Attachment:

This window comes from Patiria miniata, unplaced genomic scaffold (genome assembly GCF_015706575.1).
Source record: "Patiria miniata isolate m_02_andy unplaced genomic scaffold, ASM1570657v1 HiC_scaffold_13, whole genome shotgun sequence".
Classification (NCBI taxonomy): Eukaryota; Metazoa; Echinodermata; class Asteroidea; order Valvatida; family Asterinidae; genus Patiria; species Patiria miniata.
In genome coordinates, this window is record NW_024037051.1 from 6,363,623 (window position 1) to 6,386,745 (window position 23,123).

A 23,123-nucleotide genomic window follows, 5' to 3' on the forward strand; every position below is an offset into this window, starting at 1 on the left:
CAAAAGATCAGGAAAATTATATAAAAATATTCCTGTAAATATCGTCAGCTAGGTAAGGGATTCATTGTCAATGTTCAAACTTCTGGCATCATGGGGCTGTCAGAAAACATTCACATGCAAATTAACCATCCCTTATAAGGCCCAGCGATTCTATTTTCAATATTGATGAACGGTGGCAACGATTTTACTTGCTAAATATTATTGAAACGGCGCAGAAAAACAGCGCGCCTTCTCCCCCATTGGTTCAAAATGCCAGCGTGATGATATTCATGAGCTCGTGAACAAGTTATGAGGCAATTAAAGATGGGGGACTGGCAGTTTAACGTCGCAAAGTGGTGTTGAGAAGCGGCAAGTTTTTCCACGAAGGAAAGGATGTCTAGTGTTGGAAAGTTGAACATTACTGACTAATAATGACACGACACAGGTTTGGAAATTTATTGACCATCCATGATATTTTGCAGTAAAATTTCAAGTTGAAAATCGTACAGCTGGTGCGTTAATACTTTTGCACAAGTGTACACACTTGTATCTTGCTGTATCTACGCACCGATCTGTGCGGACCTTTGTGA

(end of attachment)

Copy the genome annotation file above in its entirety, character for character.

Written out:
This window comes from Patiria miniata, unplaced genomic scaffold (genome assembly GCF_015706575.1).
Source record: "Patiria miniata isolate m_02_andy unplaced genomic scaffold, ASM1570657v1 HiC_scaffold_13, whole genome shotgun sequence".
Classification (NCBI taxonomy): Eukaryota; Metazoa; Echinodermata; class Asteroidea; order Valvatida; family Asterinidae; genus Patiria; species Patiria miniata.
In genome coordinates, this window is record NW_024037051.1 from 6,363,623 (window position 1) to 6,386,745 (window position 23,123).

A 23,123-nucleotide genomic window follows, 5' to 3' on the forward strand; every position below is an offset into this window, starting at 1 on the left:
CAAAAGATCAGGAAAATTATATAAAAATATTCCTGTAAATATCGTCAGCTAGGTAAGGGATTCATTGTCAATGTTCAAACTTCTGGCATCATGGGGCTGTCAGAAAACATTCACATGCAAATTAACCATCCCTTATAAGGCCCAGCGATTCTATTTTCAATATTGATGAACGGTGGCAACGATTTTACTTGCTAAATATTATTGAAACGGCGCAGAAAAACAGCGCGCCTTCTCCCCCATTGGTTCAAAATGCCAGCGTGATGATATTCATGAGCTCGTGAACAAGTTATGAGGCAATTAAAGATGGGGGACTGGCAGTTTAACGTCGCAAAGTGGTGTTGAGAAGCGGCAAGTTTTTCCACGAAGGAAAGGATGTCTAGTGTTGGAAAGTTGAACATTACTGACTAATAATGACACGACACAGGTTTGGAAATTTATTGACCATCCATGATATTTTGCAGTAAAATTTCAAGTTGAAAATCGTACAGCTGGTGCGTTAATACTTTTGCACAAGTGTACACACTTGTATCTTGCTGTATCTACGCACCGATCTGTGCGGACCTTTGTGA